A Little Farther Down the Path: The Road to Someplace Beautiful

Everybody faces tough times and difficult circumstances in life. For some, the pain seems deeper and more severe than for others, the episodes more frequent. But discouragement, disappointment, and pain—whether physical, financial, or emotional—visit us all at one time or another. Bad things happen to good people as well as to bad, the rain falls on both the just and the unjust, and the only constant in all of this is that nobody is immune.

After a lifetime relatively free of trauma, apart from periodic bouts of near-debilitating depression, things changed for me in 2007-08. The bottom fell out, and it was my turn to walk through some dark valleys. They were horrible, awful, painful years filled with one bit of bad news after another. Continue reading

Advertisements

The Road to Someplace Beautiful

The Road to Someplace Beautiful
Chapel Address by Eric Kouns
Eastern Mennonite Seminary, Harrisonburg, Virginia
November 10, 2015

[Note: If you’d like to hear this address as it was delivered at EMS, click here.]

Whenever a man of mediocre intellect is invited to address an audience in an academic setting—a pseudo-scholar who wants to foster the pretense of erudition—he will often begin his talk by referencing an obscure quote by a nineteenth-century existentialist philosopher.

I think it was Soren Kierkegaard, the Danish existentialist, who once observed that…

We  live our lives looking forward, but we understand our lives only by looking back.

I would call that either profoundly self-evident or self-evidently profound. But it’s true, in any event. Continue reading

“Mr. Lough, Are You a Liberal?”

Dear Mr. Lough:

So, let me see if I follow the line of thought you introduced in yesterday’s letter. One point in particular intrigues me. You say that “evangelicalism is the product of modernism.” I had always thought the two were diametrically opposed schools of thought. If I understand what you were saying, however, it seems that, while evangelicalism operates with a different set of presuppositions from modernism, it uses some of the same methodology to make a case for the version of Christianity it represents. Right? Continue reading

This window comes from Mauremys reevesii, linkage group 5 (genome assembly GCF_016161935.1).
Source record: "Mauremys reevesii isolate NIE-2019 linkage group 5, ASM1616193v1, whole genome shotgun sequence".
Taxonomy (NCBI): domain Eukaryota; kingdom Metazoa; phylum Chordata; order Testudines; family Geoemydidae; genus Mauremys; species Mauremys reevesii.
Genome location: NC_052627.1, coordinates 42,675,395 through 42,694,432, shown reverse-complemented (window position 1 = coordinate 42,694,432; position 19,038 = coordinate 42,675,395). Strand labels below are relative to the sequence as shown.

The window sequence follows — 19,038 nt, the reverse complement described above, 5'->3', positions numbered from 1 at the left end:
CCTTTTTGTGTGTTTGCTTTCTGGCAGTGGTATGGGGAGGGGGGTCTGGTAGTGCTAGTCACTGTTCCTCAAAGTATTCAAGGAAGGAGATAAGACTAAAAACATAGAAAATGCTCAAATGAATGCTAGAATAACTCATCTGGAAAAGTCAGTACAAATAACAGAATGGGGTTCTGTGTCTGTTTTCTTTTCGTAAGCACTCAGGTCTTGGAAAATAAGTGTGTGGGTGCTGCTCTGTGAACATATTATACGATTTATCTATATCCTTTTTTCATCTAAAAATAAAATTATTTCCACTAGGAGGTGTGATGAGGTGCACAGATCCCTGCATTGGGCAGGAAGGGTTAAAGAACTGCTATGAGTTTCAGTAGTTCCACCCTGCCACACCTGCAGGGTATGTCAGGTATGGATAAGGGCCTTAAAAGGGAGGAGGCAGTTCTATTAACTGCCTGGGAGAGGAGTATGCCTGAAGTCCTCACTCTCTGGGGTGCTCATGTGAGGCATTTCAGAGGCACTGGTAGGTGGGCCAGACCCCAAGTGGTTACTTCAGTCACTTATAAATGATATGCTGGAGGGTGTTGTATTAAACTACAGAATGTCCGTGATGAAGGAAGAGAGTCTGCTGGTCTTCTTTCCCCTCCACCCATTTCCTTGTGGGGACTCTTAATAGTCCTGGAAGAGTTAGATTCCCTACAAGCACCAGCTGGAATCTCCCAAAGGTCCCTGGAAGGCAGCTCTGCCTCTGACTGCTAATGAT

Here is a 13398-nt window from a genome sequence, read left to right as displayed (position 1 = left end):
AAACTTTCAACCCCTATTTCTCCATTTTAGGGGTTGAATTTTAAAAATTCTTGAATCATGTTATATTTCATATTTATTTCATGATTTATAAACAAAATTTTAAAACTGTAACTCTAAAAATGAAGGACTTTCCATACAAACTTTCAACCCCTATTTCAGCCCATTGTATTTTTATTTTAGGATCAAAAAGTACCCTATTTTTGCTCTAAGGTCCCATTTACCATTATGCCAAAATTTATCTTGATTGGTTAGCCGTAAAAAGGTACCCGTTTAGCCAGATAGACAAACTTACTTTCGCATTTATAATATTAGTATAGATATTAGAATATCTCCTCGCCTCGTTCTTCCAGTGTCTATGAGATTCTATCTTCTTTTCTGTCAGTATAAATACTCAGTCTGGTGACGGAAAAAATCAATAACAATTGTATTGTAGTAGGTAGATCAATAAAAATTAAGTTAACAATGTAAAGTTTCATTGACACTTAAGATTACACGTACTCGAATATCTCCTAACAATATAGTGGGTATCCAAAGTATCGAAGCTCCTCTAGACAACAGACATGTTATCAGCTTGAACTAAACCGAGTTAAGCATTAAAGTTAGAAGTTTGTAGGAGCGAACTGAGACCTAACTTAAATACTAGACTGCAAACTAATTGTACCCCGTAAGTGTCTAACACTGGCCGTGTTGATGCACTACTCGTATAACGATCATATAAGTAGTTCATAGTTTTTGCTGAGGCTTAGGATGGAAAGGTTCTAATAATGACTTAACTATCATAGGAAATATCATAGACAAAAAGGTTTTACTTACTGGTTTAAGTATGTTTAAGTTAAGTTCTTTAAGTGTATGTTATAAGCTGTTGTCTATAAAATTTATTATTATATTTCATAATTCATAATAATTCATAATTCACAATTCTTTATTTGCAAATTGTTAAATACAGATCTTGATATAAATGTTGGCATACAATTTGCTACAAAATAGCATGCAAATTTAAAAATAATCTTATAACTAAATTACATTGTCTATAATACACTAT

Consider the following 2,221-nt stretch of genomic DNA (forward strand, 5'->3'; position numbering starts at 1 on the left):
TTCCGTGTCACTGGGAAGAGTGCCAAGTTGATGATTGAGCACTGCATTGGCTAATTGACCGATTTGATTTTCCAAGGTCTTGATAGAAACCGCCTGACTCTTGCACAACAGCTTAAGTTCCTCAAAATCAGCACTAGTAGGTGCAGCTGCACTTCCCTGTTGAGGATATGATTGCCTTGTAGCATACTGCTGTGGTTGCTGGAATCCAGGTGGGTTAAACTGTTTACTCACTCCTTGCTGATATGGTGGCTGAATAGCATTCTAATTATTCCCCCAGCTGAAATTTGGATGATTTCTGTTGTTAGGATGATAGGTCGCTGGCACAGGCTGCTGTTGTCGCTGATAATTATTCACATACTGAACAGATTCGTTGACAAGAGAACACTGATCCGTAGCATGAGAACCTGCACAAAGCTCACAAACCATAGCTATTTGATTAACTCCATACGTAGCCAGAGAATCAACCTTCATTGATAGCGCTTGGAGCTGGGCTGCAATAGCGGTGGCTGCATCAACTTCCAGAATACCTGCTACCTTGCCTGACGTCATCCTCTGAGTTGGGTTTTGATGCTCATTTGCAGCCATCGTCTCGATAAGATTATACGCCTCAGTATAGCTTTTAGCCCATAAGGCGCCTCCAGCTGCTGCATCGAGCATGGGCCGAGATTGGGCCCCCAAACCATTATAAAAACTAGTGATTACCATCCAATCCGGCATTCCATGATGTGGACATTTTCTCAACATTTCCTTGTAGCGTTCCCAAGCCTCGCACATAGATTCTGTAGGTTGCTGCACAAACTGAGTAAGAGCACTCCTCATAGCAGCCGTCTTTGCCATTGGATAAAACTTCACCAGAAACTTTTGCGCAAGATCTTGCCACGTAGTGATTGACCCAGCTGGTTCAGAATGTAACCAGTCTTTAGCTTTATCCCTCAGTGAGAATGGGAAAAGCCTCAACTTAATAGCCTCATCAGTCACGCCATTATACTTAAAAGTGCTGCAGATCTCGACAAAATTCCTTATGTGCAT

Letting Off Some Steam: An Unexpected and Very Personal Post

Well, it didn’t take long for me to break my self-imposed fast from Facebook and this blog, but I need to say something in response to some personal messages I have received lately (based on the assumption that if some people are voicing thoughts like this, at least a few more are probably thinking them without saying anything).

My daughter is a single mother with an active, healthy eight-year-old son who is in the third grade and doing very well in a challenging academic and social environment. She is employed full-time in a helping profession that requires her to travel extensively in the local area and to be on-call and available for emergencies even when she is off-duty. Continue reading

Resolving My Lenten Discipline Dilemma

I love dilemmas that resolve with a win-win outcome. For example, I decided that my Lenten discipline this year would have to do with my online presence and productivity. That, however, posed a dilemma for me. On the one hand, I sensed the need to take some time away from7 Facebook and my blog, as a way to de-tox from all the verbal clutter that has accumulated in my thought processes. So I considered just disappearing from social media for the duration of Lent. On the other hand, I could see how the discipline of publishing a blog post on each of the forty days of Lent could be beneficial, at least to me and maybe a few others. Continue reading

Advent and the Church’s Mission

If the story of Jesus teaches us anything it is that God is on a mission. The gospel record of Jesus’ coming is simply a continuation of the Old Testament story of God at work, through his chosen instruments—Abraham and the nation that arose out of his descendants—to bring adventskranzredemption to the world and to set right the creation which has been damaged and corrupted by human sin.

After his baptism and temptation, which took place in the southern part of the Jewish homeland, the area known as Judea, Jesus chose to begin his formal and public ministry in the north, where he had grown up, in the region known as Galilee.

Here is the way Mark describes it in chapter one of his Gospel.

Now… Jesus came to Galilee, proclaiming the good news of God, and saying ‘The time is fulfilled, and the kingdom of God has come near; repent, and believe in the good news.’ (Mark 1:14)

It’s interesting that Mark, who records very little of the teaching of Jesus, preferring to concentrate on his actions—his miracles and works of power—nevertheless begins his account of Jesus’ ministry, after briefly mentioning the baptism and temptation, with a reference to something Jesus said. Continue reading

A Note to Former Students and Other Courageous People

This is my first blog post in more than six weeks. After I published a post every day during the month of October, I hit the wall, so to speak, and have found it difficult to generate the energy and enthusiasm required to sustain this endeavor.

I’ve been here before. Call it writer’s block or just apathy spawned by a sense of the futility that comes from trying to do something that so many others are doing, with most of them doing it better than me. In the past, one pervasive thought has provoked me to throw off my self-pity and get back to writing. I’m happy to say it has worked again, and that is what I’m sharing in this post. Continue reading